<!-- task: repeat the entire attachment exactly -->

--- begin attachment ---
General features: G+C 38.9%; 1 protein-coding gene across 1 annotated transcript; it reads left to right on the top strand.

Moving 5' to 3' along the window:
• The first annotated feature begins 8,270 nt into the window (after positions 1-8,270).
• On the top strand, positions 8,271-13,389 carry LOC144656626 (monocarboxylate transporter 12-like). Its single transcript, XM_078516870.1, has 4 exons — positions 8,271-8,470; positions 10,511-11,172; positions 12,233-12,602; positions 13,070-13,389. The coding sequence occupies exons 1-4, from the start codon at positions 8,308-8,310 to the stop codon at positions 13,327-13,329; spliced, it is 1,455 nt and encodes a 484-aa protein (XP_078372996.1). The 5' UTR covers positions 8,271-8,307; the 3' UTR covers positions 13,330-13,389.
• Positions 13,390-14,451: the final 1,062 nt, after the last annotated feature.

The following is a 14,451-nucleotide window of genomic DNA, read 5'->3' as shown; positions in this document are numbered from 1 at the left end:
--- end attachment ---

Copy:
General features: G+C 38.9%; 1 protein-coding gene across 1 annotated transcript; it reads left to right on the top strand.

Moving 5' to 3' along the window:
• The first annotated feature begins 8,270 nt into the window (after positions 1-8,270).
• On the top strand, positions 8,271-13,389 carry LOC144656626 (monocarboxylate transporter 12-like). Its single transcript, XM_078516870.1, has 4 exons — positions 8,271-8,470; positions 10,511-11,172; positions 12,233-12,602; positions 13,070-13,389. The coding sequence occupies exons 1-4, from the start codon at positions 8,308-8,310 to the stop codon at positions 13,327-13,329; spliced, it is 1,455 nt and encodes a 484-aa protein (XP_078372996.1). The 5' UTR covers positions 8,271-8,307; the 3' UTR covers positions 13,330-13,389.
• Positions 13,390-14,451: the final 1,062 nt, after the last annotated feature.

The following is a 14,451-nucleotide window of genomic DNA, read 5'->3' as shown; positions in this document are numbered from 1 at the left end: